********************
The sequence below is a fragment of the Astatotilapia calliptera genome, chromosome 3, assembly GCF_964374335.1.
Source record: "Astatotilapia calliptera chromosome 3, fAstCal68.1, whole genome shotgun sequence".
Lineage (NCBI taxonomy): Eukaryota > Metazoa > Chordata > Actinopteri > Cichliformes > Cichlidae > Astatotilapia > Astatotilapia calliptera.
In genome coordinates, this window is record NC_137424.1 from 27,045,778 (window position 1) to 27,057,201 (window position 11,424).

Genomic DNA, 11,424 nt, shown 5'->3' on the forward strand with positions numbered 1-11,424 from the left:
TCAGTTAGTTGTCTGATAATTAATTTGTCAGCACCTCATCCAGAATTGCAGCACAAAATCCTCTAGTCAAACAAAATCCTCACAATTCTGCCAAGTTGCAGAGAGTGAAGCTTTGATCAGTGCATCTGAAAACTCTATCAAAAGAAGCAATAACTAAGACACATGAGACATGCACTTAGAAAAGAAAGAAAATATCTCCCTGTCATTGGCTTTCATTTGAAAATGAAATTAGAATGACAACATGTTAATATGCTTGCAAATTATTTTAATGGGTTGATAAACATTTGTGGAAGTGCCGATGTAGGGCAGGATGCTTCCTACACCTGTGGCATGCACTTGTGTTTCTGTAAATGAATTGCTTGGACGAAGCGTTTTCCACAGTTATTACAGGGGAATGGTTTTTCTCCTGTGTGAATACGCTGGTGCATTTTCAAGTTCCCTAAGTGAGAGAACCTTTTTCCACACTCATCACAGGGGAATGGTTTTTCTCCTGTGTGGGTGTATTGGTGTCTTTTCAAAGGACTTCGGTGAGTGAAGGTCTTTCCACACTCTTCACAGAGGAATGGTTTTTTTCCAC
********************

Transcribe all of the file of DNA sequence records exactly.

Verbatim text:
The sequence below is a fragment of the Astatotilapia calliptera genome, chromosome 3, assembly GCF_964374335.1.
Source record: "Astatotilapia calliptera chromosome 3, fAstCal68.1, whole genome shotgun sequence".
Lineage (NCBI taxonomy): Eukaryota > Metazoa > Chordata > Actinopteri > Cichliformes > Cichlidae > Astatotilapia > Astatotilapia calliptera.
In genome coordinates, this window is record NC_137424.1 from 27,045,778 (window position 1) to 27,057,201 (window position 11,424).

Genomic DNA, 11,424 nt, shown 5'->3' on the forward strand with positions numbered 1-11,424 from the left:
TCAGTTAGTTGTCTGATAATTAATTTGTCAGCACCTCATCCAGAATTGCAGCACAAAATCCTCTAGTCAAACAAAATCCTCACAATTCTGCCAAGTTGCAGAGAGTGAAGCTTTGATCAGTGCATCTGAAAACTCTATCAAAAGAAGCAATAACTAAGACACATGAGACATGCACTTAGAAAAGAAAGAAAATATCTCCCTGTCATTGGCTTTCATTTGAAAATGAAATTAGAATGACAACATGTTAATATGCTTGCAAATTATTTTAATGGGTTGATAAACATTTGTGGAAGTGCCGATGTAGGGCAGGATGCTTCCTACACCTGTGGCATGCACTTGTGTTTCTGTAAATGAATTGCTTGGACGAAGCGTTTTCCACAGTTATTACAGGGGAATGGTTTTTCTCCTGTGTGAATACGCTGGTGCATTTTCAAGTTCCCTAAGTGAGAGAACCTTTTTCCACACTCATCACAGGGGAATGGTTTTTCTCCTGTGTGGGTGTATTGGTGTCTTTTCAAAGGACTTCGGTGAGTGAAGGTCTTTCCACACTCTTCACAGAGGAATGGTTTTTTTCCAC